|Oakleaf Mountain-Ash – Sorbus x thuringiaca
Mountain-ash was used extensively by Native
Americans for food & medical purposes.
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Oakleaf mountain-ash takes its common name from its leaf resemblance to those of the oaks (Quercus). The synonym "quercifolia' also reflects this superficial similarity.
The mountain ash and related species (most often the European Mountian ash, Sorbus aucuparia) are sometimes referred to in folklore as "Rowan" trees, but this use has almost disappeared from the modern lexicon. The rowans were thought by the Celts and other primitive peoples of The British Isles to have magical properties.
"Mountain ash, 1804, from rowan-tree, rountree (1548), northern English and Scottish, from a Scandinavian source (cf. O.N. reynir, Swed. Ronn "the rowan"), ultimately from the root of red, in reference to the berries. The rowan "was the tree most often credited with protective magical powers against all effects of witchcraft, not merely in Celtic areas but throughout Britain." — Oxford Dictionary of English Folklore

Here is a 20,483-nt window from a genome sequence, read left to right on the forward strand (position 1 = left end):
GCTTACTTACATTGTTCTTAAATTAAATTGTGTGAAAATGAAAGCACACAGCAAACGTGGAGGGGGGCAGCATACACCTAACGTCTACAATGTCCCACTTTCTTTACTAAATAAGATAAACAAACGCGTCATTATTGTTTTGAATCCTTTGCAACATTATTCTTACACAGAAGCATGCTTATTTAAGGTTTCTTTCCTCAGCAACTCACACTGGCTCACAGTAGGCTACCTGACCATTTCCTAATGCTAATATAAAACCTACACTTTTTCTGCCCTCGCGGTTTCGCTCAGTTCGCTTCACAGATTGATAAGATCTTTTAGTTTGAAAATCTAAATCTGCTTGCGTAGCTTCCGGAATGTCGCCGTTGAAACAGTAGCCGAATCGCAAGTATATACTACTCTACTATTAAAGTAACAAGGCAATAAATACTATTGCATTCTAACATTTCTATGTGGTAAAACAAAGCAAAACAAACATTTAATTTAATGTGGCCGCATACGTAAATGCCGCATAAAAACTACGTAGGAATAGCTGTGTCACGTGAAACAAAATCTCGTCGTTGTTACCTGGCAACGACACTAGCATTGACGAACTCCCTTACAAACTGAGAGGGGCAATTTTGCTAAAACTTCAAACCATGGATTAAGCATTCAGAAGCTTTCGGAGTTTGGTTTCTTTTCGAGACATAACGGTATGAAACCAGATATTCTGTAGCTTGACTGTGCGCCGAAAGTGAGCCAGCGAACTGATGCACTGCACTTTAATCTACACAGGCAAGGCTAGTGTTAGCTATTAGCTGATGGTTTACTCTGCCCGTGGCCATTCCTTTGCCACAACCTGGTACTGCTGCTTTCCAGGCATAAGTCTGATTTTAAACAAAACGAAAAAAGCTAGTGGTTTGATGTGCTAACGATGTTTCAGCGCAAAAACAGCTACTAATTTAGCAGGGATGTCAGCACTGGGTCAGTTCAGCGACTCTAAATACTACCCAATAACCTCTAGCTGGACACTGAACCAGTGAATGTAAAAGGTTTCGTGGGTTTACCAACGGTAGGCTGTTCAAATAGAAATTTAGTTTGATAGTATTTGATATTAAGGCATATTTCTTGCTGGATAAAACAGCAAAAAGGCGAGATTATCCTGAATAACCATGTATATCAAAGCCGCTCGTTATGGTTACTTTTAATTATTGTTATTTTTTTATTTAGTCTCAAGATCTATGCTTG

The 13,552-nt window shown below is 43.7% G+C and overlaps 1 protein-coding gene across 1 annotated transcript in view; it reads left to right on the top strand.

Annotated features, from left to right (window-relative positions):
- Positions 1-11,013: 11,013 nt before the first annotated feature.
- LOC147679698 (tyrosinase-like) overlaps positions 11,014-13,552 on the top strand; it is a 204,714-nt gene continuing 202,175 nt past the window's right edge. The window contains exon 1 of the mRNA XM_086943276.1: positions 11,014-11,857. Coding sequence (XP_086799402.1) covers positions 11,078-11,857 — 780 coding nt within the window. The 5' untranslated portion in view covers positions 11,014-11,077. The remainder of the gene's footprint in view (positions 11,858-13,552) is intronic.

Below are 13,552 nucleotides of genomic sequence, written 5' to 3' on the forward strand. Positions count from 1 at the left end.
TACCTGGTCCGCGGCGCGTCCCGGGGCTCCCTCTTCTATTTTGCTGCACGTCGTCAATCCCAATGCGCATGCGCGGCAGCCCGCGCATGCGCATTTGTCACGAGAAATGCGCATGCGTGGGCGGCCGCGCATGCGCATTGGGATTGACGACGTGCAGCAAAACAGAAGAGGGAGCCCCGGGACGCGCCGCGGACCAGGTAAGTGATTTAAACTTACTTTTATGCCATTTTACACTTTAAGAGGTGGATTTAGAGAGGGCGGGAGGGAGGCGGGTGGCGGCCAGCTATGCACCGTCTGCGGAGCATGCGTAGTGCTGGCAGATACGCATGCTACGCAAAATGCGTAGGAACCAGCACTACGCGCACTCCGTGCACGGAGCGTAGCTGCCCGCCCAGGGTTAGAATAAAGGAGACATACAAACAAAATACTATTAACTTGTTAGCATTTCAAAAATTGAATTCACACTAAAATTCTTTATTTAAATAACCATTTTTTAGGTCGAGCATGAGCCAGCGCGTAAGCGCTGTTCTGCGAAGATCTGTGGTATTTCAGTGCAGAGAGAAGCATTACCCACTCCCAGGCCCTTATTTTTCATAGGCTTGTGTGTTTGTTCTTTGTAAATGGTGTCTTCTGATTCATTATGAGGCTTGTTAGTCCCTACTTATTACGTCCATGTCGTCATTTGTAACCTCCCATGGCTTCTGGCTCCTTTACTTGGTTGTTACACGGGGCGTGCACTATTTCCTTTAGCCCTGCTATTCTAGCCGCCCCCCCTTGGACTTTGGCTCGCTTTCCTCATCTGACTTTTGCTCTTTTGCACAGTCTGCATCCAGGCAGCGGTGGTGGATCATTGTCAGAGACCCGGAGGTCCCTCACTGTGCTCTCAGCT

Oakleaf Mountain-ash is 28 years old
|American Mountain-ash was used extensively by Native Americans for various purposes (5):
2. USDA, ARS, National Genetic Resources Program. Sorbus x thuringiaca (23 October 2007)
3. USDA, ARS, National Genetic Resources Program. Mountain-ash (23 October 2007)
5. University of Michigan, Native American Ethnobotany
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Family Rosaceae – Rose Family; Fruit Trees
Many of these plants are of vital economic importance, the fruit of which contain vitamins, acids, and sugars and can be used both raw and for making preserves, jam, jelly, candy, wine, brandy, cider and other beverages.
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